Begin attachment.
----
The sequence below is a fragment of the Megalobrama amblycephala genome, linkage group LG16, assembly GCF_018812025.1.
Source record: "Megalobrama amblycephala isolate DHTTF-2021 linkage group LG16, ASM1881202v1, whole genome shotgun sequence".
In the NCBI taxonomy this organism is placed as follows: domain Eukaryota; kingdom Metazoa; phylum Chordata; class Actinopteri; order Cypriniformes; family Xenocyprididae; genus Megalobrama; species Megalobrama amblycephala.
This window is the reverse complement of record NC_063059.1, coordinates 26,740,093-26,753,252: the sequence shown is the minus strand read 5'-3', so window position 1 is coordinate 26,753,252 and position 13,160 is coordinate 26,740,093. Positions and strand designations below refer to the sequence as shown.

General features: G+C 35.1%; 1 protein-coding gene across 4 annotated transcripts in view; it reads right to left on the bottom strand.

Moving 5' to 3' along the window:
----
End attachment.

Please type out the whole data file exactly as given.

The sequence below is a fragment of the Megalobrama amblycephala genome, linkage group LG16, assembly GCF_018812025.1.
Source record: "Megalobrama amblycephala isolate DHTTF-2021 linkage group LG16, ASM1881202v1, whole genome shotgun sequence".
In the NCBI taxonomy this organism is placed as follows: domain Eukaryota; kingdom Metazoa; phylum Chordata; class Actinopteri; order Cypriniformes; family Xenocyprididae; genus Megalobrama; species Megalobrama amblycephala.
This window is the reverse complement of record NC_063059.1, coordinates 26,740,093-26,753,252: the sequence shown is the minus strand read 5'-3', so window position 1 is coordinate 26,753,252 and position 13,160 is coordinate 26,740,093. Positions and strand designations below refer to the sequence as shown.

General features: G+C 35.1%; 1 protein-coding gene across 4 annotated transcripts in view; it reads right to left on the bottom strand.

Moving 5' to 3' along the window: